It may sound simplistic, but I really feel the most enormous challenge we face is our isolation. Not in terms of geography, but in terms of social and political (small ‘p’) isolation.  We are (population-wise) a minority.

Our voices get lost in our very urban-centric nation. Unless our city friends truly understand the hurdles we face as we try to produce food (and other primary produce) for this nation, the (usually bureaucratic) impediments that are being thrown in our path will continue to pile up.

All the good intentions in the world, all the satisfaction in providing sustenance for others, counts for naught if we cannot earn a decent living doing it.

4. What do you wish non-farmers / city people & the Australian Government understood about farming. What message would you like to put on a billboard in Collins Street?

It’s hard to speak on behalf of all farmers, but in my experience (from my city and country ‘lives’) is that we have way more in common than not.  Farmers tend the land and their herds to get the very best from them over a long-term period.

The vast majority work hard, research well, and take enormous pride in what they do – in being sustainable managers of the patch of earth they care take.

Those who live in cities, who care about animals and the earth, are motivated by exactly the same urge to tend.  We simply have different opportunities to ‘scratch that itch’.

What I’d like people to understand about me personally, is that I am no different to any other mother, wife, or businessperson.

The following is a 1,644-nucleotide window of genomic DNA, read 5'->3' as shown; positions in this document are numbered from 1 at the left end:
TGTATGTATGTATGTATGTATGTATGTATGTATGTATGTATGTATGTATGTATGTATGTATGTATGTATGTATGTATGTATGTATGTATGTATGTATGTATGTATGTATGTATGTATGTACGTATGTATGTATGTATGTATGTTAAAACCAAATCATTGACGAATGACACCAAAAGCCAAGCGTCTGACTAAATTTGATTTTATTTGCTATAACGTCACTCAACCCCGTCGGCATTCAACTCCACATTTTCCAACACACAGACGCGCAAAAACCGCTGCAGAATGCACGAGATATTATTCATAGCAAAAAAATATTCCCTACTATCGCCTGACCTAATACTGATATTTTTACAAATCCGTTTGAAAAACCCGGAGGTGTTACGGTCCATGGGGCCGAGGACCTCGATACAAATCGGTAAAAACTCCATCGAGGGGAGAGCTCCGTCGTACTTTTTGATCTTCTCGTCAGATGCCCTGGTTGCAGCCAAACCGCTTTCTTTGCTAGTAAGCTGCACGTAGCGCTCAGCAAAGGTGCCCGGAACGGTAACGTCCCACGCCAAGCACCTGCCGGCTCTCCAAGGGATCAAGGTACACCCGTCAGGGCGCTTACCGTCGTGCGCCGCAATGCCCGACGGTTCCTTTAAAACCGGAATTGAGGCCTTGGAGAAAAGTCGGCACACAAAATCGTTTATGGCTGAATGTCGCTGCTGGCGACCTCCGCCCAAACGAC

I want happiness and education for my children, I want a secure and comfortable roof over our heads, I want a successful business to provide a reliable income for my family.

No more, no less than most Australians.

As for a Billboard?  How about something inspired by a Beatle:


IMAGINE… all the people, people we could feed… if we just worked as a team!


Mustering on horseback at Bimbadeen Brangus, QLD

Mustering on horseback at Bimbadeen Brangus, QLD





Comments 0

  1. Oooh! I KNOW these people! 🙂

    The thing that impressed Tim and I about Mark and Amanda is their love for what they do. It shows. They regard their animals with great kindness, which sometimes is not the case for large scale farmers. Mark knows the profit of his land. He’s an agricultural business man, and a very good one at that. I guess that you could say that he is outstanding in his field.

    Oh. I crack myself up!

  2. A great post about the similarities between city and country. There is much to celebrate and applaude. Looking forward to these posts Fleur.

  3. This is a fantastic idea,
    We really do need for the city people to understand what is happenning to the Australian farmer,
    Well done

  4. Inspirational Idea,my concern is, will this only reach the already converted or can we get the message out to the masses.
    Well done indeed.

    1. Hi Julie, I’m lucky enough to have a platform both in large regional areas as well as the city, due to the sales of my books, so I’m hoping I can send the messages to where they are needed. We also plan to collate the Billboard Messages at the end of the year and send them to the government, so they can hear and see our voices.